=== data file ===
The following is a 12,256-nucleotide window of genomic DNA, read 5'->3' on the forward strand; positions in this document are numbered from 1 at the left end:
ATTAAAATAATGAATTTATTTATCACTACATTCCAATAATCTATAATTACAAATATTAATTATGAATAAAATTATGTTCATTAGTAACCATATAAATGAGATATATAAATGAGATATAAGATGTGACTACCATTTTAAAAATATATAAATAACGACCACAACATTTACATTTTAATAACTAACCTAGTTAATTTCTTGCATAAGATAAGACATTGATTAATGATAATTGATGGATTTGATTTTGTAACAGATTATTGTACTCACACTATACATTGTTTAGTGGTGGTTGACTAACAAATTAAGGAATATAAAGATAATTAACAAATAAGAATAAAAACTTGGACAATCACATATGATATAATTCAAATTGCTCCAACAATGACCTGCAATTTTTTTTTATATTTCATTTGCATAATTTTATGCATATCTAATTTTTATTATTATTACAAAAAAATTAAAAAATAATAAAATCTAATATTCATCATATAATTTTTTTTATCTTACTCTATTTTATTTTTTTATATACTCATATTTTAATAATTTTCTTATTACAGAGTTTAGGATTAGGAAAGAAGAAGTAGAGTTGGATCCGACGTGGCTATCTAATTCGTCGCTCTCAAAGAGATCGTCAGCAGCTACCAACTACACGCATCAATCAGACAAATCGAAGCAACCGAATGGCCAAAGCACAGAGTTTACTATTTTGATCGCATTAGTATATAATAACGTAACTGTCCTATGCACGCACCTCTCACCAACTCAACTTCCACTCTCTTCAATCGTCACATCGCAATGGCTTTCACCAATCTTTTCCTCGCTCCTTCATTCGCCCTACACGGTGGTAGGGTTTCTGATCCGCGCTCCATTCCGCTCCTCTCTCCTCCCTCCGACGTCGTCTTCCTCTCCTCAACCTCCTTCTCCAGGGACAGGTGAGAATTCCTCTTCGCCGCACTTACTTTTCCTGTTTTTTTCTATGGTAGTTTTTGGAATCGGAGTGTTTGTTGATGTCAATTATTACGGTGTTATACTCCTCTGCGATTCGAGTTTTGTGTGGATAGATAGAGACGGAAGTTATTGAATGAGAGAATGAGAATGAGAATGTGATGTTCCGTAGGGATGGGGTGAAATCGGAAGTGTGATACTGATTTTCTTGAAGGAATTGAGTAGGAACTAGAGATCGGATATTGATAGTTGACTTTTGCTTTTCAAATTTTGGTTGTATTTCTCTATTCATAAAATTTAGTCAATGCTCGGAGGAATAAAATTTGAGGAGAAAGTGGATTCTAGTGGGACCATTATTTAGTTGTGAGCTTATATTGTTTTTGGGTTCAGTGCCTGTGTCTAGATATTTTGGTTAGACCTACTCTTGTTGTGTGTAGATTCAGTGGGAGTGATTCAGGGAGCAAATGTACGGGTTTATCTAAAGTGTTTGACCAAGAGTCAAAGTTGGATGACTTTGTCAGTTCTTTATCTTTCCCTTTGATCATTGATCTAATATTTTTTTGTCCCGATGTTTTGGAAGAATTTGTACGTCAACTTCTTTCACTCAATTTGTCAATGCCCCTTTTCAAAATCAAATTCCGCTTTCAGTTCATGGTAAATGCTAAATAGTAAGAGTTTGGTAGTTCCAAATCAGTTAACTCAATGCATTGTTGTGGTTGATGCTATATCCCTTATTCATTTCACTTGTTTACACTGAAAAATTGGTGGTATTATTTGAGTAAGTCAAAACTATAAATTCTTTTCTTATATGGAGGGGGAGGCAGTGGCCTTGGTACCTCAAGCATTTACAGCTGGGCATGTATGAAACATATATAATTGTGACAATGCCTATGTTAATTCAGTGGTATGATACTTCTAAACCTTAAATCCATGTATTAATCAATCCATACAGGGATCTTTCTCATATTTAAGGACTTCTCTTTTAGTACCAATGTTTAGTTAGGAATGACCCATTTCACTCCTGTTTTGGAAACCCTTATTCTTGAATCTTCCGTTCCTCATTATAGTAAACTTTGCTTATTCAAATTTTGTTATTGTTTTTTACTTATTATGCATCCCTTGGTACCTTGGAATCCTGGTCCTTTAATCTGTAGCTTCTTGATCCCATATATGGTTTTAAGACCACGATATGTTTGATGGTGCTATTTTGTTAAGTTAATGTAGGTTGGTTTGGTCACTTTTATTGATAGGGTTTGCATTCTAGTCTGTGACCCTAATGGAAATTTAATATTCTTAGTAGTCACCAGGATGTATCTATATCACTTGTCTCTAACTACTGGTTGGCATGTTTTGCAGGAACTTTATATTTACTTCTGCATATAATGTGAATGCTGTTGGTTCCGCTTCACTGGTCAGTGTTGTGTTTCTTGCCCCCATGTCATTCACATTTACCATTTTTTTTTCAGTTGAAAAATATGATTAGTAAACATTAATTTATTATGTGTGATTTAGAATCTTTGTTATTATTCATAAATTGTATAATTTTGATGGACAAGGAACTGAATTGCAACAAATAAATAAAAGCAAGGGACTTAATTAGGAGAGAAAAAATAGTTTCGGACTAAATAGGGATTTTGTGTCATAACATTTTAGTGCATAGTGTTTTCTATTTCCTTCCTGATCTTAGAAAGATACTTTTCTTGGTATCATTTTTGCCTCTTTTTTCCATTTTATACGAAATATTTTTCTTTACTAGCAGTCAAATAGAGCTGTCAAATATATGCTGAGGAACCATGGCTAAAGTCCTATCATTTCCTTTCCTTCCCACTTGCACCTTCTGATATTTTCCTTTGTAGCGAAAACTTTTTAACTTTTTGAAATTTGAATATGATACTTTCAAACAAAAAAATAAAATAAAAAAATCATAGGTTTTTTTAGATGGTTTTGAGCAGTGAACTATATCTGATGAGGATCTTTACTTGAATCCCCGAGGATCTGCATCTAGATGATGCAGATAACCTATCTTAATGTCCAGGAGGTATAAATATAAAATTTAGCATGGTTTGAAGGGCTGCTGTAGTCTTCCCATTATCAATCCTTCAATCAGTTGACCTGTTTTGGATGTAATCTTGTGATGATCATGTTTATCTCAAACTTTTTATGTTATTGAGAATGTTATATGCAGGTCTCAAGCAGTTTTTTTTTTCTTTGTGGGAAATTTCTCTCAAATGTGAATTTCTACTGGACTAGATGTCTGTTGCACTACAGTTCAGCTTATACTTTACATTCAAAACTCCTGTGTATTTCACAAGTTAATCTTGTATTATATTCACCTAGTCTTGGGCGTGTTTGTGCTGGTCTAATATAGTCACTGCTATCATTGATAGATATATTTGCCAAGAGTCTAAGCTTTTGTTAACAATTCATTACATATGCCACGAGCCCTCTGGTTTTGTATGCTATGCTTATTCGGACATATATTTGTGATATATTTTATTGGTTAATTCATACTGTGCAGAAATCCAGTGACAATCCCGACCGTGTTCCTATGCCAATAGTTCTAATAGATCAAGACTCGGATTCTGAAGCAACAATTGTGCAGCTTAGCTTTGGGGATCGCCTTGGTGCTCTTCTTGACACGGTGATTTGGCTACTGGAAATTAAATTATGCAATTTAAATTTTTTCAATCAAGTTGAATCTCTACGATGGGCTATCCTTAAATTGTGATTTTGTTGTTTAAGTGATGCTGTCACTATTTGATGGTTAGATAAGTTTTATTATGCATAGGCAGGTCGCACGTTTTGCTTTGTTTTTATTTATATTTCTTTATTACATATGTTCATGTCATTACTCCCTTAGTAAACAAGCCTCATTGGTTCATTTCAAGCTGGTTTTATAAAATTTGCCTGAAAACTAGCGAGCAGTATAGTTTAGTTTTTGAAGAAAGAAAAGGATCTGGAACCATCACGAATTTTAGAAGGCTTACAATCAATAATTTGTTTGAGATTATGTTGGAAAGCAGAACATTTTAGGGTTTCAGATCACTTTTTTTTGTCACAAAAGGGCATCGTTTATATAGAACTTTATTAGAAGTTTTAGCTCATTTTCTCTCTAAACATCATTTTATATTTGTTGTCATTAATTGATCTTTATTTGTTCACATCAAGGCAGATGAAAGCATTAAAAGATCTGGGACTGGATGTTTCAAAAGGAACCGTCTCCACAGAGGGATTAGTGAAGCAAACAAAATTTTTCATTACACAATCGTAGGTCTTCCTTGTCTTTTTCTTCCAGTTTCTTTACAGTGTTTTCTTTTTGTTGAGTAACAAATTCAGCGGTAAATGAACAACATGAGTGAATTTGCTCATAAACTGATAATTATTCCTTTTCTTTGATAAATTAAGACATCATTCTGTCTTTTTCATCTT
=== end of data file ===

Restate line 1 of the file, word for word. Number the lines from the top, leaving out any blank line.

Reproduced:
The following is a 12,256-nucleotide window of genomic DNA, read 5'->3' on the forward strand; positions in this document are numbered from 1 at the left end: